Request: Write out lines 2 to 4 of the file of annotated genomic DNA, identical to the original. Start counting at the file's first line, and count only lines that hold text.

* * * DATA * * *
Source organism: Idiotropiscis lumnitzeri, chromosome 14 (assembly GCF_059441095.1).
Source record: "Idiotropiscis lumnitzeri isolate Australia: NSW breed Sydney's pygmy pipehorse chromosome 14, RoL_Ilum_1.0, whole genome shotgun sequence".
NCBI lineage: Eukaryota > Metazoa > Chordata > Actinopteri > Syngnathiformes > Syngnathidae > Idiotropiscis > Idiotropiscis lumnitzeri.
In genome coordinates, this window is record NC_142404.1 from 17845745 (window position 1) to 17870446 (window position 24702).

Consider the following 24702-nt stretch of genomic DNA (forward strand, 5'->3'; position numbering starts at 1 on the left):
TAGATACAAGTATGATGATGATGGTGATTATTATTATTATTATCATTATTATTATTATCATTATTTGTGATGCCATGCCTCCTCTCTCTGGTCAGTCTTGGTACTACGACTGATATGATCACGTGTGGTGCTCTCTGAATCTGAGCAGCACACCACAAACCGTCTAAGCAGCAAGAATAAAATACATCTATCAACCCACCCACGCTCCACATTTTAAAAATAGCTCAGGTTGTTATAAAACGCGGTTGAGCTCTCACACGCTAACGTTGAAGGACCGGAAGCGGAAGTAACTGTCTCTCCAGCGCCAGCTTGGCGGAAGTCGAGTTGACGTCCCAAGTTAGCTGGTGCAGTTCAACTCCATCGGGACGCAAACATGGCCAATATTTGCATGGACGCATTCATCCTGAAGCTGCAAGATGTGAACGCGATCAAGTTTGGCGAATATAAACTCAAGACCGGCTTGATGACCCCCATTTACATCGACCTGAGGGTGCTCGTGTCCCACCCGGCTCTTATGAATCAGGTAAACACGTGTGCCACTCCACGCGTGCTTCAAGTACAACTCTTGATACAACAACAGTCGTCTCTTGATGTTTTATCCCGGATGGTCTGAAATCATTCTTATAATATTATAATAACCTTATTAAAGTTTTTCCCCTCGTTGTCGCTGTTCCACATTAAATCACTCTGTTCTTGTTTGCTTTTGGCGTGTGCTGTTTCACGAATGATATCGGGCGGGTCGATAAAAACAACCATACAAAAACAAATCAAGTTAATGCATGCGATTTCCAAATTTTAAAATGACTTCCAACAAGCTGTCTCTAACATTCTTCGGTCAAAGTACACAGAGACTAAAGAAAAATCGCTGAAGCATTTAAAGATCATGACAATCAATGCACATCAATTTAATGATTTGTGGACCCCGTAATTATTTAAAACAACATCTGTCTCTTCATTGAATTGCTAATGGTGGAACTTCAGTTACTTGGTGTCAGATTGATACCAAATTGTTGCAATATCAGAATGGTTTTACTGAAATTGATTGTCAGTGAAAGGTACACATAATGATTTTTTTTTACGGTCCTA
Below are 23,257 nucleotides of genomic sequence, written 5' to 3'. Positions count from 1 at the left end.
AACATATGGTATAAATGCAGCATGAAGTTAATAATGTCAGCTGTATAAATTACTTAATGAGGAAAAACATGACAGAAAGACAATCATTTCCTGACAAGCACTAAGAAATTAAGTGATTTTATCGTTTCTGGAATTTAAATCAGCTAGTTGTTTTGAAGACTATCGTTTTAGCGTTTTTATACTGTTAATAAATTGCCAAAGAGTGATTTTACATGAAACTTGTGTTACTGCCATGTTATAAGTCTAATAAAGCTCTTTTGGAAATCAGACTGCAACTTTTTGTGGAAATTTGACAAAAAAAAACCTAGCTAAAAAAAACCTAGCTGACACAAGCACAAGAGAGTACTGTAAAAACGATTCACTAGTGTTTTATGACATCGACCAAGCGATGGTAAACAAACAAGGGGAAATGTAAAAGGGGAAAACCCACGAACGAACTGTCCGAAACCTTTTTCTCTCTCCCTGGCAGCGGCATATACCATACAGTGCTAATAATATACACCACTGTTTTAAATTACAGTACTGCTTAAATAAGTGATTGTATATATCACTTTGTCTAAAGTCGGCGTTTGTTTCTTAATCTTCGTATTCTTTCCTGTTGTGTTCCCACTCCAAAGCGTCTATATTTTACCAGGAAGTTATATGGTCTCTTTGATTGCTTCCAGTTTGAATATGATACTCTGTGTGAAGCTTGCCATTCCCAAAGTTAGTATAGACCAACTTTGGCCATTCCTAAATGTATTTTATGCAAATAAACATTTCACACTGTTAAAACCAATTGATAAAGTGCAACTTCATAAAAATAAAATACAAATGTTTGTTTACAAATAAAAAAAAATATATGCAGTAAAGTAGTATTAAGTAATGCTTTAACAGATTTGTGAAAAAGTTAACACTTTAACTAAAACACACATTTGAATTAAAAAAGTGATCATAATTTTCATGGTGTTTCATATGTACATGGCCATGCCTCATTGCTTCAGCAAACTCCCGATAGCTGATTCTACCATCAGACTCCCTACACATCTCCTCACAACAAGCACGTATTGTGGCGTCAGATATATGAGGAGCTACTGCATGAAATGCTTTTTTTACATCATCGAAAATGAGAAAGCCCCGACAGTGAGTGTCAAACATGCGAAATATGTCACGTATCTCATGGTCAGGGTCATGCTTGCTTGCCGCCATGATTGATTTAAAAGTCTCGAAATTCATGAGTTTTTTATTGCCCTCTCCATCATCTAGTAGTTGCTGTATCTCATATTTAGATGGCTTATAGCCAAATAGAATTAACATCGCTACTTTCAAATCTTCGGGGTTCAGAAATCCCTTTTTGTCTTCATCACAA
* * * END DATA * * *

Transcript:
Source record: "Idiotropiscis lumnitzeri isolate Australia: NSW breed Sydney's pygmy pipehorse chromosome 14, RoL_Ilum_1.0, whole genome shotgun sequence".
NCBI lineage: Eukaryota > Metazoa > Chordata > Actinopteri > Syngnathiformes > Syngnathidae > Idiotropiscis > Idiotropiscis lumnitzeri.
In genome coordinates, this window is record NC_142404.1 from 17845745 (window position 1) to 17870446 (window position 24702).